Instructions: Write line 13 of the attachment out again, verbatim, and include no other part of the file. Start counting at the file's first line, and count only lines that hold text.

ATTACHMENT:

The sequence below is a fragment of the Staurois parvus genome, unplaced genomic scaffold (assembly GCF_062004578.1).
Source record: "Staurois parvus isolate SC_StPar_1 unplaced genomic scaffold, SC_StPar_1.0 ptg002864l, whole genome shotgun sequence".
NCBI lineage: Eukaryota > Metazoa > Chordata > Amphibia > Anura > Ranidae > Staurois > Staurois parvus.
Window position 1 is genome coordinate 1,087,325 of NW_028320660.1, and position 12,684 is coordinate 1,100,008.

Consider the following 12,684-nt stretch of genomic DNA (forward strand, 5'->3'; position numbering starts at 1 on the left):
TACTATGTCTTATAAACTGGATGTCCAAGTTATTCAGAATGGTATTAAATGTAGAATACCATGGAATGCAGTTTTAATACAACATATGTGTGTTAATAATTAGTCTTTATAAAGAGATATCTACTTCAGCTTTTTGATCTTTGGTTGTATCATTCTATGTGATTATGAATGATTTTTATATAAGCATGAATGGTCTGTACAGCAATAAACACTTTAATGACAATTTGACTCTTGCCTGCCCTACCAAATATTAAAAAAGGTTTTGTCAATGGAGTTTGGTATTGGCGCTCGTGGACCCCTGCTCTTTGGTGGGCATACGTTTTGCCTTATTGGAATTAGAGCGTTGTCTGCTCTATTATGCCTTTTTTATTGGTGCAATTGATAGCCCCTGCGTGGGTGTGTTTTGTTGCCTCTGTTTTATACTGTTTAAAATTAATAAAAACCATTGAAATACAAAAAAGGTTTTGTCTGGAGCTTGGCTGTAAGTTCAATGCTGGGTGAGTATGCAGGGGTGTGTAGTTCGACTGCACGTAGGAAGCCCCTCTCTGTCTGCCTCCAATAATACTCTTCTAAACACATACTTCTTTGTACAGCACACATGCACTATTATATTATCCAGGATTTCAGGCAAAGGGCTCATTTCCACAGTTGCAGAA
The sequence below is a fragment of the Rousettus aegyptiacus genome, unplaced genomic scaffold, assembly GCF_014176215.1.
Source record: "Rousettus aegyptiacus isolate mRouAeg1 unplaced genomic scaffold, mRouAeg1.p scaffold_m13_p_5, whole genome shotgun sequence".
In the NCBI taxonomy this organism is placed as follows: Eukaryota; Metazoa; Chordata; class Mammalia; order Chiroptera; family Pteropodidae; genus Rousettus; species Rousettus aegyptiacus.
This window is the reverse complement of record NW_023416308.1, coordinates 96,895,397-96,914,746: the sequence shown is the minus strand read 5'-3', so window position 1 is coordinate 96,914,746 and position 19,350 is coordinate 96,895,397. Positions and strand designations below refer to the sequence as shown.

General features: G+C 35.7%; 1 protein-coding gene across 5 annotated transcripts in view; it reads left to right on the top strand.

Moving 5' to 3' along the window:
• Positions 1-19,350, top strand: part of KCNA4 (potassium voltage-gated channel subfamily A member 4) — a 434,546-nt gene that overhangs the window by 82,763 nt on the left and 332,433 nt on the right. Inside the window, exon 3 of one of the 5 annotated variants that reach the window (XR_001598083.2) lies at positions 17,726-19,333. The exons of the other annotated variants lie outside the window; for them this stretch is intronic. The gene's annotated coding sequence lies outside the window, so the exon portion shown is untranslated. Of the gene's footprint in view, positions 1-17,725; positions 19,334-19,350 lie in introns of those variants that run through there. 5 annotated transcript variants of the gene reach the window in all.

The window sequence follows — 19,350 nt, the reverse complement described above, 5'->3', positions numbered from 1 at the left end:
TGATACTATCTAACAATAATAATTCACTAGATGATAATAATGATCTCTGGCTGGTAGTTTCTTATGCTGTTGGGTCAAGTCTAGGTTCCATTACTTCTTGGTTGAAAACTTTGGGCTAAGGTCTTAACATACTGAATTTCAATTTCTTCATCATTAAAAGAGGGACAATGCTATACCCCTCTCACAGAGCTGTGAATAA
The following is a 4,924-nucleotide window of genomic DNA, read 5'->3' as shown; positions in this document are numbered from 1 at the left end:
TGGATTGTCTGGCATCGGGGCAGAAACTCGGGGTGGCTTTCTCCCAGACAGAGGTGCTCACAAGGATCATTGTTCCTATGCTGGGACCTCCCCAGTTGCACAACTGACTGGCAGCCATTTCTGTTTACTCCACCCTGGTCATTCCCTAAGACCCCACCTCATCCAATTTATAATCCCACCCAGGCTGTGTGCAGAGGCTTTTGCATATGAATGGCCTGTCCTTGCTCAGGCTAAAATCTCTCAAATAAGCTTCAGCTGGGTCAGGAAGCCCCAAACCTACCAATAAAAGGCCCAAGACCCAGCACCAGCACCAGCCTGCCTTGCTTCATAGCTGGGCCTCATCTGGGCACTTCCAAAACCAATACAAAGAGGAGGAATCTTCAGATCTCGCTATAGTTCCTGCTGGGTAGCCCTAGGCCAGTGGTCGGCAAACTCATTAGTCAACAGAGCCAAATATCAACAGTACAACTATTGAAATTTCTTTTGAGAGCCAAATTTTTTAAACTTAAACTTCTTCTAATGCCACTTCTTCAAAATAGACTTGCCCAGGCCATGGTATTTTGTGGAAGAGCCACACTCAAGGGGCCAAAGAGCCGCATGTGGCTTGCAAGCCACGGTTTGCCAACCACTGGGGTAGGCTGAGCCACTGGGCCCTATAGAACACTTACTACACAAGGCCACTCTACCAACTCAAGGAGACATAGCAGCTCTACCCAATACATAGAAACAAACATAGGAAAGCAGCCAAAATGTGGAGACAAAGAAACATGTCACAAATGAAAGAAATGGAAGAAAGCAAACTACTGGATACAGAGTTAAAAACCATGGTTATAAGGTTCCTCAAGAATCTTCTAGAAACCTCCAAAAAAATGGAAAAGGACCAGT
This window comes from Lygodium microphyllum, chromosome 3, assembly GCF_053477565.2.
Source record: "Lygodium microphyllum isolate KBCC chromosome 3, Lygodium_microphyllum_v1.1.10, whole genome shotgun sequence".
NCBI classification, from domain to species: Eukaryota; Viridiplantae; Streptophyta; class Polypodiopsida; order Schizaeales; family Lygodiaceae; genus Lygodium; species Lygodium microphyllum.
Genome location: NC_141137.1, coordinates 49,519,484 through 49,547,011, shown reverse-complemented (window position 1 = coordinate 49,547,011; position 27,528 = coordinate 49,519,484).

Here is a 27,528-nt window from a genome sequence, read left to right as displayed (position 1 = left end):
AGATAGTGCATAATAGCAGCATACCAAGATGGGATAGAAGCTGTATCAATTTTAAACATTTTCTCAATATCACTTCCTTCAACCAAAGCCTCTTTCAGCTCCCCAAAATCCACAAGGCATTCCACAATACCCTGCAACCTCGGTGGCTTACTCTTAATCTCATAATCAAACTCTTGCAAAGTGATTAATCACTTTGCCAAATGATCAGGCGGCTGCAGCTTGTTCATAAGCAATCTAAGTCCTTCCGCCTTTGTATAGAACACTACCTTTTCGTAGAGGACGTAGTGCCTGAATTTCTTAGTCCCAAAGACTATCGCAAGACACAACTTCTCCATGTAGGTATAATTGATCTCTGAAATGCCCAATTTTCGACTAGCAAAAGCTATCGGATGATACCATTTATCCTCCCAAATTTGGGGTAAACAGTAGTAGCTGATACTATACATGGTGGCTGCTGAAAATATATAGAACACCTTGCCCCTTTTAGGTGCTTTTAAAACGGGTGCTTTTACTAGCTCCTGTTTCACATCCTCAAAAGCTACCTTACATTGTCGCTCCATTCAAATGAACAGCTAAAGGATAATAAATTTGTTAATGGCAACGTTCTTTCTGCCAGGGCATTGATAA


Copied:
• Positions 1-19,350, top strand: part of KCNA4 (potassium voltage-gated channel subfamily A member 4) — a 434,546-nt gene that overhangs the window by 82,763 nt on the left and 332,433 nt on the right. Inside the window, exon 3 of one of the 5 annotated variants that reach the window (XR_001598083.2) lies at positions 17,726-19,333. The exons of the other annotated variants lie outside the window; for them this stretch is intronic. The gene's annotated coding sequence lies outside the window, so the exon portion shown is untranslated. Of the gene's footprint in view, positions 1-17,725; positions 19,334-19,350 lie in introns of those variants that run through there. 5 annotated transcript variants of the gene reach the window in all.